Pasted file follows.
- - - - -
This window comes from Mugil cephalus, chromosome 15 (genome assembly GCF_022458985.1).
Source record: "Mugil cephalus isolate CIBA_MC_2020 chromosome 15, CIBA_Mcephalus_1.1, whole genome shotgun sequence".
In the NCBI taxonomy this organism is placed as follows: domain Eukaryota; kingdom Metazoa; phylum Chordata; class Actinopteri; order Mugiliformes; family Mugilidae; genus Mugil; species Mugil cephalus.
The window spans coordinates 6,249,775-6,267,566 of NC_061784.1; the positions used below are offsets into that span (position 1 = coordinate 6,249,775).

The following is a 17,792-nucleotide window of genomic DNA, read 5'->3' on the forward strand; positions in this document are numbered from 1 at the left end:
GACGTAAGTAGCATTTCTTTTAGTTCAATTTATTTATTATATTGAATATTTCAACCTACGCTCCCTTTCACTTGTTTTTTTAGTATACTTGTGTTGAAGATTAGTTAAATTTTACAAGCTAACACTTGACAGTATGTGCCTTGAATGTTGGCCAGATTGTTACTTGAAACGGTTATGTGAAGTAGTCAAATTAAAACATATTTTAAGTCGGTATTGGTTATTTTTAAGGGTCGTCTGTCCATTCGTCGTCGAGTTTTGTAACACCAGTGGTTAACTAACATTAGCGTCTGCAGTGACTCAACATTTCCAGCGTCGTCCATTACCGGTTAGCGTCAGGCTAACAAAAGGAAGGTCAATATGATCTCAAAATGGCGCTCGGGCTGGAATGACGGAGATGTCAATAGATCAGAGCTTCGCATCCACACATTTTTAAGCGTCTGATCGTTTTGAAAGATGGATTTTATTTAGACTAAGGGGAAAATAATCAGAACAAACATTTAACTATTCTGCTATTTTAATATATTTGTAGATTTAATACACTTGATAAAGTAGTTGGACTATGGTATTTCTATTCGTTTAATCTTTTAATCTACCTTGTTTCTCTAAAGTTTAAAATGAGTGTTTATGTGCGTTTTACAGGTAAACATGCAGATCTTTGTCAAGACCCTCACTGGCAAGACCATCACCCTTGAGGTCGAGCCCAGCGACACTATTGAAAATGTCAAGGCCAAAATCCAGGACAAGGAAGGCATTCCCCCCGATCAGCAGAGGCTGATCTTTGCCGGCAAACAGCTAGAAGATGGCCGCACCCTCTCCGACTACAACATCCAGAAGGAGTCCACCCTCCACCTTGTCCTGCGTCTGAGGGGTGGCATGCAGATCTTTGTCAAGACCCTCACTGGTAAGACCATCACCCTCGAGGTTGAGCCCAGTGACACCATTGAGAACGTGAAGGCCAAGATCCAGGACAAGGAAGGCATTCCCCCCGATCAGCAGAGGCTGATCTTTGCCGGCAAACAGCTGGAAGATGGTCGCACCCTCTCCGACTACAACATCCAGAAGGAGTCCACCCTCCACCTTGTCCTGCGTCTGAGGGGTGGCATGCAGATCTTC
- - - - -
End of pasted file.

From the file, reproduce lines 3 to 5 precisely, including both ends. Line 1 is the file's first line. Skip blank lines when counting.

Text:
In the NCBI taxonomy this organism is placed as follows: domain Eukaryota; kingdom Metazoa; phylum Chordata; class Actinopteri; order Mugiliformes; family Mugilidae; genus Mugil; species Mugil cephalus.
The window spans coordinates 6,249,775-6,267,566 of NC_061784.1; the positions used below are offsets into that span (position 1 = coordinate 6,249,775).

The following is a 17,792-nucleotide window of genomic DNA, read 5'->3' on the forward strand; positions in this document are numbered from 1 at the left end: